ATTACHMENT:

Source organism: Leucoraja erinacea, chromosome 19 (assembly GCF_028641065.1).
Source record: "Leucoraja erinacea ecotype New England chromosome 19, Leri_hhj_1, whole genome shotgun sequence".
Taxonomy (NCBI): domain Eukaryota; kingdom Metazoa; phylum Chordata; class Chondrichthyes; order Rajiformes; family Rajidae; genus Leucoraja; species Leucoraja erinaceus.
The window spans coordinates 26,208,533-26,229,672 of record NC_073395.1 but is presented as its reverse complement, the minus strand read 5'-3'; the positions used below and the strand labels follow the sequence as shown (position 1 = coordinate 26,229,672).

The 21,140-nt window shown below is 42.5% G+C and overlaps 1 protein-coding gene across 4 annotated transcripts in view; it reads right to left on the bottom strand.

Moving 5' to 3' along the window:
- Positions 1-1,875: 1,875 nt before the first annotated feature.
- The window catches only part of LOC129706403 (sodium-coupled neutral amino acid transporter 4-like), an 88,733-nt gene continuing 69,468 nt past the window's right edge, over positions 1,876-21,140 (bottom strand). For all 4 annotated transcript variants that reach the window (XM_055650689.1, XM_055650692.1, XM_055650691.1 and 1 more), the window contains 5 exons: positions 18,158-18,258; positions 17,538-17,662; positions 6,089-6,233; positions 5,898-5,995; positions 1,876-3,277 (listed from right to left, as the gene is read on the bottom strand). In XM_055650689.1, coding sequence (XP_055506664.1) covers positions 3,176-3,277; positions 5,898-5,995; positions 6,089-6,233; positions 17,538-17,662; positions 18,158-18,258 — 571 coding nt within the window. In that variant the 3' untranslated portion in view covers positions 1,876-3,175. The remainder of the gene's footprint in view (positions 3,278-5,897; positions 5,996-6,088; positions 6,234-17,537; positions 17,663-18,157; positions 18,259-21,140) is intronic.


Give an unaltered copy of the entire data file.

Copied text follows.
Source organism: Leucoraja erinacea, chromosome 19 (assembly GCF_028641065.1).
Source record: "Leucoraja erinacea ecotype New England chromosome 19, Leri_hhj_1, whole genome shotgun sequence".
Taxonomy (NCBI): domain Eukaryota; kingdom Metazoa; phylum Chordata; class Chondrichthyes; order Rajiformes; family Rajidae; genus Leucoraja; species Leucoraja erinaceus.
The window spans coordinates 26,208,533-26,229,672 of record NC_073395.1 but is presented as its reverse complement, the minus strand read 5'-3'; the positions used below and the strand labels follow the sequence as shown (position 1 = coordinate 26,229,672).

The 21,140-nt window shown below is 42.5% G+C and overlaps 1 protein-coding gene across 4 annotated transcripts in view; it reads right to left on the bottom strand.

Moving 5' to 3' along the window:
- Positions 1-1,875: 1,875 nt before the first annotated feature.
- The window catches only part of LOC129706403 (sodium-coupled neutral amino acid transporter 4-like), an 88,733-nt gene continuing 69,468 nt past the window's right edge, over positions 1,876-21,140 (bottom strand). For all 4 annotated transcript variants that reach the window (XM_055650689.1, XM_055650692.1, XM_055650691.1 and 1 more), the window contains 5 exons: positions 18,158-18,258; positions 17,538-17,662; positions 6,089-6,233; positions 5,898-5,995; positions 1,876-3,277 (listed from right to left, as the gene is read on the bottom strand). In XM_055650689.1, coding sequence (XP_055506664.1) covers positions 3,176-3,277; positions 5,898-5,995; positions 6,089-6,233; positions 17,538-17,662; positions 18,158-18,258 — 571 coding nt within the window. In that variant the 3' untranslated portion in view covers positions 1,876-3,175. The remainder of the gene's footprint in view (positions 3,278-5,897; positions 5,996-6,088; positions 6,234-17,537; positions 17,663-18,157; positions 18,259-21,140) is intronic.